Transitions aren’t always easy. The question of how you help a child move from the sheltered world of childhood and adolescence to the world of independent adult life is a struggle for all parents. If you have ever tried to teach your teenager how to do laundry you’ve gotten a glimpse into the difficulty of the transition process. For kids with developmental disabilities and on-going childhood illnesses, this leap towards independence often results in much more than shrunken clothes and all white shirts dyed pink. These young adults can face inadequate care and the struggle of on-going health issues on their own.

Time and time again, Doctor Debbie Badawi, Chief of the Child and Adolescent Health Unit at the Maryland Department of Health and Mental Hygiene (DHMH), has seen kids with developmental disabilities develop severe health issues because they left the nest of childhood services and couldn’t navigate the maze of adult health options. Working with her office and in conjunction with the Parents’ Place of Maryland, the DHMH created a Learning Collaborative to combat this problem.

Badawi and her team realized they needed to start early to create an on-going conversation about transitions with the kids who were going to need to know how to cross that bridge. The team began working with pediatricians getting them to encourage patients with developmental disabilities and childhood illness like epilepsy, sickle cell and congenital heart disease to think about becoming involved in advocating for their own healthcare.

Badawi explains, “We encourage providers to create a policy on transition for their office so it is clear to the kids what they need. We want kids and families to know which medicine they need and why the need it.” Timing is everything. Badawi continues, “we need to make clearthat separation is at age 18 or 21. Waiting until they are 17 1/2 is too late. By age 14 they need to have a transition readiness assessment. These plans are online and they give the doctors, the kids and the families a clear picture of what they need to work on to get ready. Kids need to know how to make appointments to see a doctor and what to do when medication is running out.”

Badawi has seen the results of not being ready. “What happens as the kids who are not properly transitioned leave the world of pediatric care and move into adult care is that they are not taking care of themselves. This lack of preventative care is often sending them to the emergency room.” Preparation is key. It is not just about finding a new doctor. There are issues of insurance and consent. After age 18, parents need written consent to be informed of their child’s medical records and health needs. “Start the process early,” Badawi advises.

Badawi and her colleagues have also been working to encourage pediatricians to implement developmental screenings as part of routine visits for very young children. Many children are identified as needing services much later than age two when so much can be done to help address challenges.

Many doctors were hesitant at first. Much of the hesitation had to do with logistics. Who would administer the screenings? How could they fit it into their caseloads? Rather than forcing a solution on the doctors, Badawi simply asked them to reflect on what the barriers in their practice were that prevented them from doing their own developmental screenings. “A big part of it was just supporting them and giving them structure to let them discover how they could make it work.” The results were outstanding for the doctors that participated in the program. The rates jumped from 65% of children screened to 95%. Another boost was given by the Parent Partner program they created. Parent Partners help guide other parents through the process. Many times parents of kids with special needs are dealing with multiple issues. They might be juggling issues of living arrangements, unemployment and the need for assistance programs such as food stamps. Parent partners were successful in helping those in need prioritize needs and create a path to wellness.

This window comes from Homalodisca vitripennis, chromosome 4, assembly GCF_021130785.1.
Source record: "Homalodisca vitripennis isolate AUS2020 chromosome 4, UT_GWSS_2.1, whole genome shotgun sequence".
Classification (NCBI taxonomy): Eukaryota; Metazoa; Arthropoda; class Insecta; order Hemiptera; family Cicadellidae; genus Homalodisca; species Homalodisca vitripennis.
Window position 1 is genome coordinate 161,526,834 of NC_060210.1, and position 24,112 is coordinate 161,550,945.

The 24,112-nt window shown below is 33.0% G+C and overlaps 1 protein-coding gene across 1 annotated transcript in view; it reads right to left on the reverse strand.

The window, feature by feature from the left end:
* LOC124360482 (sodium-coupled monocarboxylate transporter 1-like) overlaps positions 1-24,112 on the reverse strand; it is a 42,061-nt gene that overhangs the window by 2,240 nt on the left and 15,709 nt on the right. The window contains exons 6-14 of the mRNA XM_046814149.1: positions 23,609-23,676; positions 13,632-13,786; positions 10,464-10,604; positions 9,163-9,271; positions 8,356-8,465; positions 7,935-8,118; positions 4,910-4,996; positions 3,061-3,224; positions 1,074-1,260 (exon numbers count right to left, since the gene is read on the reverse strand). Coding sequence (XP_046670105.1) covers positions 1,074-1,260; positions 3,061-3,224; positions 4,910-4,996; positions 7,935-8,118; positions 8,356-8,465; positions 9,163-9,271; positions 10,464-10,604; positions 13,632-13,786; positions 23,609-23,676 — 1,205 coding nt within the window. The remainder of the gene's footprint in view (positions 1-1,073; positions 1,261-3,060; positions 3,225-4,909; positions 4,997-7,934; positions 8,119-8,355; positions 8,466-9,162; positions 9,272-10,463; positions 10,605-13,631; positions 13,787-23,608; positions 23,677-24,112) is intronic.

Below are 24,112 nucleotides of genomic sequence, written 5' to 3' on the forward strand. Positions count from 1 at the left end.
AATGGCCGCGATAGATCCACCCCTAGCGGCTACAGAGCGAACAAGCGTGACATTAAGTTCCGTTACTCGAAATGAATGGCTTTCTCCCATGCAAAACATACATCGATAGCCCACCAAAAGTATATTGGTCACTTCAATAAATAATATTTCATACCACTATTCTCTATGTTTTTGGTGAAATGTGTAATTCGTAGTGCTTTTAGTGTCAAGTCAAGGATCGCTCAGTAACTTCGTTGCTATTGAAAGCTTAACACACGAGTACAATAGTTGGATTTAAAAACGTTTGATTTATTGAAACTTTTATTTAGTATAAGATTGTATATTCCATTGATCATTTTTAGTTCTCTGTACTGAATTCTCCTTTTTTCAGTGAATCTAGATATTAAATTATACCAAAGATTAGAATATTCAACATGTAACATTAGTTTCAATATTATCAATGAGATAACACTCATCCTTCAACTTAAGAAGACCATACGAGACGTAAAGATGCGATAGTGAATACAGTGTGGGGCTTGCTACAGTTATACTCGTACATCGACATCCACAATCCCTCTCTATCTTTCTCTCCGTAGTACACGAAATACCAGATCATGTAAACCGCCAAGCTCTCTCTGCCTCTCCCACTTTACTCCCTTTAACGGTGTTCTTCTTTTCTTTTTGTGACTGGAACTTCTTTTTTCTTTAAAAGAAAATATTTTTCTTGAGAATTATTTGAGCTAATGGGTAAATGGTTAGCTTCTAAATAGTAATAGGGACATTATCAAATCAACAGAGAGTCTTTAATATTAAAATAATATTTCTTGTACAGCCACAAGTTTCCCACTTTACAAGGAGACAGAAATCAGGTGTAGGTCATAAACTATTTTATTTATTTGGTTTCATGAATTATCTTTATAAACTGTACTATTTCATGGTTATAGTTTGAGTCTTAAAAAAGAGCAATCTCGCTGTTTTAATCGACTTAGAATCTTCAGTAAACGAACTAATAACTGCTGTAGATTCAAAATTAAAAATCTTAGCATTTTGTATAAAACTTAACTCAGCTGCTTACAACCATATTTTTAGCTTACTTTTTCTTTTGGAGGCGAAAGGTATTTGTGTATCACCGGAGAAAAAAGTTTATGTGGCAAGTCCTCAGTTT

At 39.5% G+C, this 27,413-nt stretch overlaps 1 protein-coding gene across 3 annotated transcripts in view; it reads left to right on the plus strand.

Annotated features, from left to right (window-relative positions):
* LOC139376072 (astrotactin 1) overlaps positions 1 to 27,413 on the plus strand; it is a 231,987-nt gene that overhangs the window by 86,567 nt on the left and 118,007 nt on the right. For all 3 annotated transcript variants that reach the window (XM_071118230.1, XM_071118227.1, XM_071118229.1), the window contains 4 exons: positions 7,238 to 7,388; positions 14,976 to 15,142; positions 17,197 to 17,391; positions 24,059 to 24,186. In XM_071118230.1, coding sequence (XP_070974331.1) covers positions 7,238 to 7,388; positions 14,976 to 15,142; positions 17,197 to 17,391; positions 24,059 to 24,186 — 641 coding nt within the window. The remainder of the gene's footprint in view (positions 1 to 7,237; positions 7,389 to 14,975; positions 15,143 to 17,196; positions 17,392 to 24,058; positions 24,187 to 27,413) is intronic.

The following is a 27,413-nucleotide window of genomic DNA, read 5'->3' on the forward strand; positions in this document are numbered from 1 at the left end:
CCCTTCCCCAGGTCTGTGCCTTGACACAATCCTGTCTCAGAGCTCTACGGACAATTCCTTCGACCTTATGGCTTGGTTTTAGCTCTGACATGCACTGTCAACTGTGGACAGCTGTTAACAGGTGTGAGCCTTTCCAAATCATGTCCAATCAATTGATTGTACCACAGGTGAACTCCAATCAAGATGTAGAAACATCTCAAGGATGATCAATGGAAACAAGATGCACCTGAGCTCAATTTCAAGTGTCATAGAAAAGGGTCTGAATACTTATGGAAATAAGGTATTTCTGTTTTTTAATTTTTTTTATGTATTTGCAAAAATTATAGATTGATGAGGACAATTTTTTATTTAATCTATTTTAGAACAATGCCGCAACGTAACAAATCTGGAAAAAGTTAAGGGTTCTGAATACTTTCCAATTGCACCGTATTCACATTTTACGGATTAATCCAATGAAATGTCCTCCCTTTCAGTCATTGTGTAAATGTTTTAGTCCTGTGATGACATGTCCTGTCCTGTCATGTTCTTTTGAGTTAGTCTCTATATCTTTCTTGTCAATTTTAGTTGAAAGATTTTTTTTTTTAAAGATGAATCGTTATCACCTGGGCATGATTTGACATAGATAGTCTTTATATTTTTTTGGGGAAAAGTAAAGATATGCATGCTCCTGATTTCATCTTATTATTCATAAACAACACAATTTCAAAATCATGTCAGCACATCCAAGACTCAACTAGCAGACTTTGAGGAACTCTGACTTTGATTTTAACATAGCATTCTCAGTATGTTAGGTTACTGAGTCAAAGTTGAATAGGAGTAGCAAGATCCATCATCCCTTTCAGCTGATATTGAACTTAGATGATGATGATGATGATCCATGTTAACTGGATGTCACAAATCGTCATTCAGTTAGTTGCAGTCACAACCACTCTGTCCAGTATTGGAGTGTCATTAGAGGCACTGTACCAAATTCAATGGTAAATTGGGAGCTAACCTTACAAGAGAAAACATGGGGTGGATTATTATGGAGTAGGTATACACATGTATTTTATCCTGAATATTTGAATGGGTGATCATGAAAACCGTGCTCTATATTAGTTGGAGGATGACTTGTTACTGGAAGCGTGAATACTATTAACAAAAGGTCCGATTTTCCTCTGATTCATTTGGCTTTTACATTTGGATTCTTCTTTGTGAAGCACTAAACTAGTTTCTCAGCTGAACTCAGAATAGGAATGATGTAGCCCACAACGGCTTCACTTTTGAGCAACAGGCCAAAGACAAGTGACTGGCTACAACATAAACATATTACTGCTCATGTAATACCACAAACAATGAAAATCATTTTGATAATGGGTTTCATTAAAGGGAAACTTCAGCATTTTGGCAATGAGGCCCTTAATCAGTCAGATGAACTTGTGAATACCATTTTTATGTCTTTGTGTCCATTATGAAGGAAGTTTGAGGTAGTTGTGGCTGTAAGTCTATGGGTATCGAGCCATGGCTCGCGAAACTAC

Badawi is deeply involved and passionate about early intervention and getting others involved in the process. She sits on the Consortium of Care Committee. Their mission is to “get the stakeholders who are involved in these issues and get them talking and sharing.” These stakeholders include Health Departments, Education Agencies and non-profit groups who share a joint mission of identifying, serving and transitioning children with special needs. “What is great is the coordination, connection and feedback that is happening. People who might not know each other are making connections. They can call each other up when a problem arises and have a face to a name.”

The problems of early identification, encouraging doctors to provide developmental screenings and families and kids talking about transitions are big ones, but Badawi and her colleagues continue to push onwards. Working with the Parents Place of Maryland they are funding parent liaisons for clinics. The liaison provides information to parents about how and where to get services. “It is more than just giving someone a phone number.”

Another project they are excited about is the establishment of satellite clinics on the Eastern Shore of Maryland. They are working with agencies and the Kinera foundation to schedule services for families with multiple needs.

“People aren’t used to thinking about their health”, Badawi admits. She and her colleagues are helping kids with special needs to change that. It keeps her extremely busy though she does like spending time with her adult kids and enjoying the outdoors with her dog. Someone else will have to tackle the laundry issue.